As part of its determination to encourage newly licensed automotive brands that aim to build assembly plants in Nigeria, the Nigerian Customs Service (NCS) has commenced the full implementation of the Federal Government automotive policy.
The automotive policy, allows for an importer to pay 35 percent duty and 35 percent levy on imported vehicles and Customs has started the collection of 35 percent levy on imported new vehicles, which was originally scheduled to commence in January 2015 after the implementation of 35 percent duty was flagged-off in July this year.
Also, the implementation of the new vehicle tariff is part of the Federal Government’s new national automotive policy which aims to discourage importation of vehicles in favour of local assembly plants.
BusinessDay investigation confirmed that the Customs’ management on Tuesday, September 16 directed the commands located at the Tin-Can Island port, which handles the nation’s roll-in and roll-out terminals, to commence the full implementation of the automotive policy.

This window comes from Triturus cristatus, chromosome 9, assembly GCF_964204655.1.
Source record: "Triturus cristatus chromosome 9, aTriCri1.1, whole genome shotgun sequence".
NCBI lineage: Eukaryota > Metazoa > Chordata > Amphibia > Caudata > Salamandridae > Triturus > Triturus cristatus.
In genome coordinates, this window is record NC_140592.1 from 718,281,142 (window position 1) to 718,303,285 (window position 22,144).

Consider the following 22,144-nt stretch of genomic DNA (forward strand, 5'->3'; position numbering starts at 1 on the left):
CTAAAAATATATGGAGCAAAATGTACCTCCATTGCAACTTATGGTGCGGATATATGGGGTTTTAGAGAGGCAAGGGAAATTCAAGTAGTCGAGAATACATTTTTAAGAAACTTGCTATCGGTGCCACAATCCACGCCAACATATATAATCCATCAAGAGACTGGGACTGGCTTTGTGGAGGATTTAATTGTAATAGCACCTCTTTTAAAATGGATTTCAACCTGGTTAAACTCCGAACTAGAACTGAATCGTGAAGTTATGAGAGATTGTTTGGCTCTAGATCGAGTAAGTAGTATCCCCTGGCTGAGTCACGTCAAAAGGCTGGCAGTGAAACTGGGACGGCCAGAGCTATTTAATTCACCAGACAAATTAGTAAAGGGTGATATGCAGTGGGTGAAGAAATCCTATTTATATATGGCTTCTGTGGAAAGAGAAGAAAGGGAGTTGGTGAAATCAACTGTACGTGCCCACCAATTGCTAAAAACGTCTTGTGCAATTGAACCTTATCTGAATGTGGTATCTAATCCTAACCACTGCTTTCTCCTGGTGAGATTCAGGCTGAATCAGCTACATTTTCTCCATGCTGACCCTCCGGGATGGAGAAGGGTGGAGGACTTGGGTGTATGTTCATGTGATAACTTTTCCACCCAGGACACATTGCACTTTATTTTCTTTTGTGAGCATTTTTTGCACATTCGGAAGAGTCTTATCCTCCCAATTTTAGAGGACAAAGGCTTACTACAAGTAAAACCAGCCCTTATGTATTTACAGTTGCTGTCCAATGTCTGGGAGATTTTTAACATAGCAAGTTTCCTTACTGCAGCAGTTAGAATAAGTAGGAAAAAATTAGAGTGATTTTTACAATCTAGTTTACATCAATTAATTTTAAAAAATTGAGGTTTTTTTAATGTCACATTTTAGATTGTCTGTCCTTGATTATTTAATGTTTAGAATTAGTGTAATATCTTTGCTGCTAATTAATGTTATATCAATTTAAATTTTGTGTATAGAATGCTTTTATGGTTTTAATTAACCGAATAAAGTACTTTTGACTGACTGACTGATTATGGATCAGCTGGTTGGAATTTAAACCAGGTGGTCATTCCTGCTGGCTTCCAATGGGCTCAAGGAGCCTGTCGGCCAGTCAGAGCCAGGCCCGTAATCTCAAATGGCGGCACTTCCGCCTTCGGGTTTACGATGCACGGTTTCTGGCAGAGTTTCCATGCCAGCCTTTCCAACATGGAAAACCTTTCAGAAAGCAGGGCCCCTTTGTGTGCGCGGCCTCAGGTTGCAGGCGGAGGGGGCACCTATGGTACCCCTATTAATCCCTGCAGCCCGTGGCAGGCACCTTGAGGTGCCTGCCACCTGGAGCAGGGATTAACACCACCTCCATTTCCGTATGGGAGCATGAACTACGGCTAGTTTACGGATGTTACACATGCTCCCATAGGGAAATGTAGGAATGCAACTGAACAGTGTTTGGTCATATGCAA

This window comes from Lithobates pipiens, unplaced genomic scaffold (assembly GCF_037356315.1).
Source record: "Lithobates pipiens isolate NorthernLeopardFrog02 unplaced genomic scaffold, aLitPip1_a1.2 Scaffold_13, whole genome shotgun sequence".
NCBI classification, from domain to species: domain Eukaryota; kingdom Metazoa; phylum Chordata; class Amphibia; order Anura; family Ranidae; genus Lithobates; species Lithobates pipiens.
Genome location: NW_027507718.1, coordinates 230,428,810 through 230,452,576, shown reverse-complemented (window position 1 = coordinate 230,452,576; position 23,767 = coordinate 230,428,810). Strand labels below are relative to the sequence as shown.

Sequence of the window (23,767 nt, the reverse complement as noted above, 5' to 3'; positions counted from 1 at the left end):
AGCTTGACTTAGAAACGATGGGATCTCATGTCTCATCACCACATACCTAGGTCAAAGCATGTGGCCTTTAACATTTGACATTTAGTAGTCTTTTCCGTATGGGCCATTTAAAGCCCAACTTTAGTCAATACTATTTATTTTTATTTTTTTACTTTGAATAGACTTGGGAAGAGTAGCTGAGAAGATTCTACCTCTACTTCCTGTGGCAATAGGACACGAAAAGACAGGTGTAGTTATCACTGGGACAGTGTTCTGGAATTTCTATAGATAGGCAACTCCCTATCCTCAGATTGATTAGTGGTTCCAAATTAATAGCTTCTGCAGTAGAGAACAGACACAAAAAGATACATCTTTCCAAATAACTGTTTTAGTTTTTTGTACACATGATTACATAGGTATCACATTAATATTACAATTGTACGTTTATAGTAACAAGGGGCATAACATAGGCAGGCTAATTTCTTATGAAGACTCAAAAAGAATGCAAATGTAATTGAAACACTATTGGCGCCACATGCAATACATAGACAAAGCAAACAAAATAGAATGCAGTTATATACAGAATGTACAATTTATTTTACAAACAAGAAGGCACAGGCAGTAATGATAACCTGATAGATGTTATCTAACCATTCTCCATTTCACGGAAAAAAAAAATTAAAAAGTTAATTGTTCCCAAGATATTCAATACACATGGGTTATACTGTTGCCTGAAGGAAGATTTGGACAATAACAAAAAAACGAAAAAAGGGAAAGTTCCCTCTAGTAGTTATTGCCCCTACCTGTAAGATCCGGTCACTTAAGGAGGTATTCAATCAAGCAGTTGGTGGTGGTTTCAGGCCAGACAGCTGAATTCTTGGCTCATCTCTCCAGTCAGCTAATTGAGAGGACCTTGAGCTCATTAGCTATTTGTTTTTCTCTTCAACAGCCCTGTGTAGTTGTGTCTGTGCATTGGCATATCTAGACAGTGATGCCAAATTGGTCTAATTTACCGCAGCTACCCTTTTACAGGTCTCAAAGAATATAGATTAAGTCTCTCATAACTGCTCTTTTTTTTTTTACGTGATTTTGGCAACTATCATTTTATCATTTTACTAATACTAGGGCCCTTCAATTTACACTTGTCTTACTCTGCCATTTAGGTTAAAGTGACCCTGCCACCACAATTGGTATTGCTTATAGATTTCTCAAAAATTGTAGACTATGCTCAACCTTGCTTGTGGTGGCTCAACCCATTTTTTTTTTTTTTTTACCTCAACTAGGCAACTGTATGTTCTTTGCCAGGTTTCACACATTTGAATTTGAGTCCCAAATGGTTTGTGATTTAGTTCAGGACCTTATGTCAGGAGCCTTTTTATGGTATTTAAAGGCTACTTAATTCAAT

Confirming this development, Chris Osunkwo, public relation officer of Tin-Can Island port command, told our correspondent that the Federal Government deemed it fit to direct that the 35 percent levy be implemented strictly on only imported new vehicles.
This, he said, was geared towards encouraging the automakers to come and invest in Nigeria, thereby creating an enabling environment for their finished products not to face stiff competition with the imported new cars.
According to Osunkwo, the 35 percent levy does not apply to imported used vehicles usually referred to as ‘tokunbo’ cars, which, according to the Federal Government may commence in January 2015.
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